The Ares V design and with that ATK’s five-segment boosters continued after the 2009 cancelation of Constellation in NASA’s Space Launch System which aims for its first test launch in 2020. Since the bulk of development work on the five-segment motor had already been completed under constellation and further qualification work was planned under SLS, ATK was actively shopping the system as a propulsion solution for a potential commercial launch vehicle (which could benefit from qualification work performed under NASA contract while NASA could benefit from lower production cost if the booster could be serial produced for a number of missions per year).
ATK found open ears at Europe’s Astrium and the result was Liberty, a two-stage solid-liquid rocket powered by a five-segment SRB as its first stage and an Ariane 5 Core Stage in the role of second stage. With a Low Earth Orbit capacity of 20 metric tons, the vehicle was submitted as a contender in NASA’s Commercial Crew Development Program in 2011. However, NASA did not select the proposal but offered to support continued development through a non-funded Space Act Agreement.
By the 2012 Commercial Crew Integrated Capability (CCiCap) selection, ATK and Astrium had polished up their proposal to be a complete transportation system including the launch vehicle and crew transportation system with spacecraft, abort capability and ground operations (using a crew vehicle largely based on Orion). However, NASA did not select the proposal and ATK eventually conceded and stated the company was “moving on.”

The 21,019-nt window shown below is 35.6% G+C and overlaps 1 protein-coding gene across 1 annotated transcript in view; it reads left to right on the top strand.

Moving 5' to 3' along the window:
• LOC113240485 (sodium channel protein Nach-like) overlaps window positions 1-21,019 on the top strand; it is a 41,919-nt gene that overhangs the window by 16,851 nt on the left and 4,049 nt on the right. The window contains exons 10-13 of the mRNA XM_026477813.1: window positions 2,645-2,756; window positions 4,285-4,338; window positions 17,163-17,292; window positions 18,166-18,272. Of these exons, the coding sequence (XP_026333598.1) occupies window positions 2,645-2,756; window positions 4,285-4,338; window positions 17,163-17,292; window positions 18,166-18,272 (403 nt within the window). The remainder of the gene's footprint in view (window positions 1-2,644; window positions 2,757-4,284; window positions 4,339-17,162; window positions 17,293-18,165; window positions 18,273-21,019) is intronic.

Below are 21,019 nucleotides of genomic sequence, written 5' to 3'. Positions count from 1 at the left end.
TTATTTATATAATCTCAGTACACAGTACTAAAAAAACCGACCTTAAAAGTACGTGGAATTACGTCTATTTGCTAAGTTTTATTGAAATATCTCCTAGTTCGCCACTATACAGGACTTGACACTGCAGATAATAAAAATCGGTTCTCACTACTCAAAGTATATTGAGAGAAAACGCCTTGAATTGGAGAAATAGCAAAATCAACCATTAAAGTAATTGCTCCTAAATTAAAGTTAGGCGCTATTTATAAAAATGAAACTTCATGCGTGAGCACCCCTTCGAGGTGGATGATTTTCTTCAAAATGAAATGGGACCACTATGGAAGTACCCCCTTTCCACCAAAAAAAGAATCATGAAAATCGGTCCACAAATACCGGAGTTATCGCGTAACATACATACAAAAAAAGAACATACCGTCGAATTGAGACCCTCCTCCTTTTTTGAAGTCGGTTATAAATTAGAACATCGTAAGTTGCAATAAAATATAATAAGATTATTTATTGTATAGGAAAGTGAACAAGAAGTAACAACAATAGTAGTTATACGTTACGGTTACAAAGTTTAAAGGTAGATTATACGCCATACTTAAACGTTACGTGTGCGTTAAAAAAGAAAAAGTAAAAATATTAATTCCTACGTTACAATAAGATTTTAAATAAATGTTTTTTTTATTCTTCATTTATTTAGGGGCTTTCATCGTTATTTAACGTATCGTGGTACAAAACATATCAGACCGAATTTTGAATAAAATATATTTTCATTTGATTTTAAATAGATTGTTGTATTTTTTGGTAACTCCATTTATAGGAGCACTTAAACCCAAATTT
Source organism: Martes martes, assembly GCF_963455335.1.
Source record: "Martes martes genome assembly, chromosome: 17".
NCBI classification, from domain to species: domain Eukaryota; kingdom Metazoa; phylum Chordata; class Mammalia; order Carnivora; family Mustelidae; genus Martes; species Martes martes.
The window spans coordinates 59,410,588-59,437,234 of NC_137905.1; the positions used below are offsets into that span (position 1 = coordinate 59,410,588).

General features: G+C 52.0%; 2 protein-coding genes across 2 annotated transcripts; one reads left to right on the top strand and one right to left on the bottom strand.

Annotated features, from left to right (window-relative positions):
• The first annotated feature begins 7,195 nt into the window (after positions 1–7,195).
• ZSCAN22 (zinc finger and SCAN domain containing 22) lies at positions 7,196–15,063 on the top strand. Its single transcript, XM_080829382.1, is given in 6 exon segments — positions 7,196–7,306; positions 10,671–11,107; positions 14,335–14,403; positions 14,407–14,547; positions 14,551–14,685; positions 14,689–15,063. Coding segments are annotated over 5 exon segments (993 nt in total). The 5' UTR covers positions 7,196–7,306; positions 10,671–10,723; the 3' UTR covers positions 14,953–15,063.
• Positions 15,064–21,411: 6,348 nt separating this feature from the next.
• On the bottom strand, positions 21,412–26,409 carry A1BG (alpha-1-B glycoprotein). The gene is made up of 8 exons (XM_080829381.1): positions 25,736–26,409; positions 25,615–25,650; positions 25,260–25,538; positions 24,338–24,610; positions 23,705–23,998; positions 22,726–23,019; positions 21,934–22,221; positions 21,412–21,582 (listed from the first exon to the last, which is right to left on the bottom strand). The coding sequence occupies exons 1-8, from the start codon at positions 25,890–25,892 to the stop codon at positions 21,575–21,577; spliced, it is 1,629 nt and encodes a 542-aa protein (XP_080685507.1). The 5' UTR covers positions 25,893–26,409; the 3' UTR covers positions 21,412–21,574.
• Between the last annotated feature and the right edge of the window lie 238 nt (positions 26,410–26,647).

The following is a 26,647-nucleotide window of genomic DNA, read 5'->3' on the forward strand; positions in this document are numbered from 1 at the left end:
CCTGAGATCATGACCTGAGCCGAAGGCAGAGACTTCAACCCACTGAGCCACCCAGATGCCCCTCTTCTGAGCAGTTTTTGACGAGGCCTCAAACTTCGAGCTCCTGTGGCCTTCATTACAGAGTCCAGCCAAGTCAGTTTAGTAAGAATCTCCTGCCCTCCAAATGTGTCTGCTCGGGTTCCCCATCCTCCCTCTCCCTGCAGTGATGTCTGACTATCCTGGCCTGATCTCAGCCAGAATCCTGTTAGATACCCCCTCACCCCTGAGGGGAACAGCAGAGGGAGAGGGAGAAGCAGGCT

The merger of Orbital Sciences and ATK was seen as the creation of a new level of technical capabilities and synergies that could strengthen further launch vehicle development efforts. The United States Air Force awarded Orbital ATK with $46.9 million of funding, to be matched by $31.1 million from the company, to continue development of the Next Generation Launcher as one of the contenders to solve the Air Force’s most critical problem: dependency on the Russian-built RD-180 engine powering the Atlas V rocket. The contract had options up to $180.2 million to be matched with up to $124.8 million in company funds.